The opinion of the court was delivered by: (Magistrate Judge Carlson)
I. Statement of Facts and of the Case
This is an employment discrimination action brought by Douglas Baker against his employer, PPL Corporation. According to the Plaintiff's complaint, Baker was an electrician and plant equipment operator who has been employed by PPL, an energy company headquartered in Pennsylvania. (Doc. 1.) In 1999, and again in 2002, Baker suffered back injuries, injuries which he claims left him partially disabled. (Id. ¶¶ 20-22.) As a result of these back injuries Baker was forbidden by his physician from wearing steel-toed shoes, and working while standing on hard surfaces. (Id. ¶ 23.)
When Baker returned to work, he allegedly sought reasonable accommodations from PPL recognizing these disabilities. (Id.) According to the Plaintiff, PPL responded to this request by discriminating against him, and then retaliating against him for seeking such accommodations in a variety of fashions. Baker's complaint alleges that these acts of discrimination and retaliation spanned many years and included denial of overtime opportunities, and reassignment to the menial task of doing laundry. (Id. ¶¶24-27.) Baker also claims that, after he made his reasonable accommodation request, he was informed that he would never be given overtime by his employer. (Id. ¶ 28.) Baker further contends that he has been denied consideration for other jobs, even though he is the most qualified candidate for those jobs. (Id. ¶¶29-35.)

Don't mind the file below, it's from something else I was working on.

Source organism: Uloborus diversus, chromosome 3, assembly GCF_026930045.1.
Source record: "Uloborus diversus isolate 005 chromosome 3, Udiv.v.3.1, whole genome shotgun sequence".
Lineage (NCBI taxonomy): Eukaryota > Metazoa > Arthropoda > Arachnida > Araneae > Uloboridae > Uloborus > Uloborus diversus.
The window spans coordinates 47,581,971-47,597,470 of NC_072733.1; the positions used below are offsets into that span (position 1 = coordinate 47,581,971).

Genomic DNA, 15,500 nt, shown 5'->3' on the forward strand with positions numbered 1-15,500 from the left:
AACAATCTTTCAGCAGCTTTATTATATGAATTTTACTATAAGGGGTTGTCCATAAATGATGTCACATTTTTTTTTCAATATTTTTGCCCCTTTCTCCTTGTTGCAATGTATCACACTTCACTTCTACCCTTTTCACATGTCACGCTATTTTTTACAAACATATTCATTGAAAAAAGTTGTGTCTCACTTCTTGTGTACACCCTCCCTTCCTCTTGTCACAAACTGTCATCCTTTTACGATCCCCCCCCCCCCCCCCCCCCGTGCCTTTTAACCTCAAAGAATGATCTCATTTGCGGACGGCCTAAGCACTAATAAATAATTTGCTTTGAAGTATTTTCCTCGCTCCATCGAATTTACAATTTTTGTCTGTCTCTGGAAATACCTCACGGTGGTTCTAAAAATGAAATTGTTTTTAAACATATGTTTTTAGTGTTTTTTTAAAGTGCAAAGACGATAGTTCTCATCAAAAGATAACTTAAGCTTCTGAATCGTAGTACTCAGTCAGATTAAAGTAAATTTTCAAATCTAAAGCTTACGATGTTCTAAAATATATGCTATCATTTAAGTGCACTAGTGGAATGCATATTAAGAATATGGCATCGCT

Baker's complaint alleges that these acts by his employer, PPL, violate both the Americans with Disabilities Act, 42 U.S.C. § 12101 et seq., (hereafter "ADA"), and the Pennsylvania Human Relations Act, 43 Pa. Cons. Stat. §§ 951 et seq. With respect to his claims under the ADA, Baker brings two separate causes of action, claiming that PPL's actions both constituted: (1) discrimination prohibited under federal law, and (2) acts of retaliation against the Plaintiff because of his assertion of rights guaranteed to him by law. As remedies for these alleged acts of employment discrimination and retaliation, Baker seeks wide-ranging injunctive relief, along with compensatory and punitive damages.
This case now comes before us on a dispute regarding the duration of a proposed deposition of the Plaintiff. PPL has filed a motion seeking leave of court to conduct a deposition of greater than 7 hours in duration. (Doc. 50.) In support of this request, PPL cites the allegations made by Baker in his complaint, and the detailed and voluminous nature of Baker's proof in support of these allegations, as "good cause" justifying a deposition in excess of the 7 hour duration typically authorized under the Federal rules of Civil Procedure. Specifically, PPL alleges that Baker has been employed by PPL for approximately 28 years. Over these three decades Baker has amassed an extensive, and voluminously documented work and medical history, which includes several thousand pages of documents produced by Baker. (Id.) Among these voluminous materials, Baker has provided several hundred pages of a journal, which describe his life and experiences at PPL on an almost daily basis. In addition to the voluminous factual discovery obtained directly from the Plaintiff, PPL has also obtained, via subpoena, detailed medical records from 8 separate care-givers who have treated Mr. Baker for various physical and psychological ailments, and which contain information relevant to the legal and medical issues in this case. Thus, in PPL's view the Baker's allegations are factually quite complex.